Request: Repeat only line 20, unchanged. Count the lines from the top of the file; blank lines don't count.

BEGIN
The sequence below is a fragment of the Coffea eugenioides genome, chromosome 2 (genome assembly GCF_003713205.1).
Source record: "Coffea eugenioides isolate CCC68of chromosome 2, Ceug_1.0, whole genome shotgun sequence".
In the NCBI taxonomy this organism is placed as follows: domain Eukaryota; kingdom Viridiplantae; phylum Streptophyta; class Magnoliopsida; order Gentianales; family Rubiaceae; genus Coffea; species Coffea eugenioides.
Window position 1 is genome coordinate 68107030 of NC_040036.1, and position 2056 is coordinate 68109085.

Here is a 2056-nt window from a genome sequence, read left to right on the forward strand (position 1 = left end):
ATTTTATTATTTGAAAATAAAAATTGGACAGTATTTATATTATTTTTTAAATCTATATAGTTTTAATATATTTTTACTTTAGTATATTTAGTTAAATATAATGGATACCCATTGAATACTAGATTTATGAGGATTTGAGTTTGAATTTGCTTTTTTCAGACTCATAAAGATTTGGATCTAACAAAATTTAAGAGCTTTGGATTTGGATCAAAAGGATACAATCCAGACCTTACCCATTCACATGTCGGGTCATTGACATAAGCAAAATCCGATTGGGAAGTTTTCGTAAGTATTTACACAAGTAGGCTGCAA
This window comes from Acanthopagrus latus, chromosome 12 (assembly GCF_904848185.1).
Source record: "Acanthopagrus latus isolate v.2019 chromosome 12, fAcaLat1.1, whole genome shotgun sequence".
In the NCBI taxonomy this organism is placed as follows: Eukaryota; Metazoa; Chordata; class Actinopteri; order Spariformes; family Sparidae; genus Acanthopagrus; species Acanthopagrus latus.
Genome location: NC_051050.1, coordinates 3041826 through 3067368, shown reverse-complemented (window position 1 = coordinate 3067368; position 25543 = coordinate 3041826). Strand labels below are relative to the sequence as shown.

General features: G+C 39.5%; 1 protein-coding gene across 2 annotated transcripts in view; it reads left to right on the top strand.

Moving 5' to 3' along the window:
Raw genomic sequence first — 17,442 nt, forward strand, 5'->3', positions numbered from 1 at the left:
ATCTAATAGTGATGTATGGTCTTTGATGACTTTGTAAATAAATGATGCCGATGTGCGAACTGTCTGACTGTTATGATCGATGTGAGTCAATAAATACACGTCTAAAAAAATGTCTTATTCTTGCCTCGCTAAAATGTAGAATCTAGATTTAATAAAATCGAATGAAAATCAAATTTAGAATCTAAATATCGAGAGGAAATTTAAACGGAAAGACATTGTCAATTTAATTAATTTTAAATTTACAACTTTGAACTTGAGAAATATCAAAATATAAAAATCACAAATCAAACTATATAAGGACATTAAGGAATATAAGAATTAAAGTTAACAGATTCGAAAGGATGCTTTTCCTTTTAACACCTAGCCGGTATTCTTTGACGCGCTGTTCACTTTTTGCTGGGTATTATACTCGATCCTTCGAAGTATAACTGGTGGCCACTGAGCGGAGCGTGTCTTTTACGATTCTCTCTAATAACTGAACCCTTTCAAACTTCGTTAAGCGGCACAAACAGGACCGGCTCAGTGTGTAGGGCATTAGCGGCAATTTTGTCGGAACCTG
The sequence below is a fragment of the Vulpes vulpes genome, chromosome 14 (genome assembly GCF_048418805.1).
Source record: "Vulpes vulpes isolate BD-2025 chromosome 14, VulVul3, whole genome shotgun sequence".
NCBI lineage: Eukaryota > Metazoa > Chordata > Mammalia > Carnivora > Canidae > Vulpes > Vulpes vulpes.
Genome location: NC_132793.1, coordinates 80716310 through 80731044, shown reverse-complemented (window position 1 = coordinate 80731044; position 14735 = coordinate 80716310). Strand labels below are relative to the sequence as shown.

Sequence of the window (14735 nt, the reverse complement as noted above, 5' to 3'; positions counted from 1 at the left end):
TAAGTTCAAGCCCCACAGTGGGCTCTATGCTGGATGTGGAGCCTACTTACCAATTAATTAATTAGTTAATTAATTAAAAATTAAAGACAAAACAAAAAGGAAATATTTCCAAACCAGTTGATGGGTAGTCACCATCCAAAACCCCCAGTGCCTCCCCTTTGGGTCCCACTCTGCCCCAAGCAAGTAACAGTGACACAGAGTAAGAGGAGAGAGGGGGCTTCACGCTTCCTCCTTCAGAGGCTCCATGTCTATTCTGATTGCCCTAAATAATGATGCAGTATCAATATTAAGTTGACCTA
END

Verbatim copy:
TAAGTTCAAGCCCCACAGTGGGCTCTATGCTGGATGTGGAGCCTACTTACCAATTAATTAATTAGTTAATTAATTAAAAATTAAAGACAAAACAAAAAGGAAATATTTCCAAACCAGTTGATGGGTAGTCACCATCCAAAACCCCCAGTGCCTCCCCTTTGGGTCCCACTCTGCCCCAAGCAAGTAACAGTGACACAGAGTAAGAGGAGAGAGGGGGCTTCACGCTTCCTCCTTCAGAGGCTCCATGTCTATTCTGATTGCCCTAAATAATGATGCAGTATCAATATTAAGTTGACCTA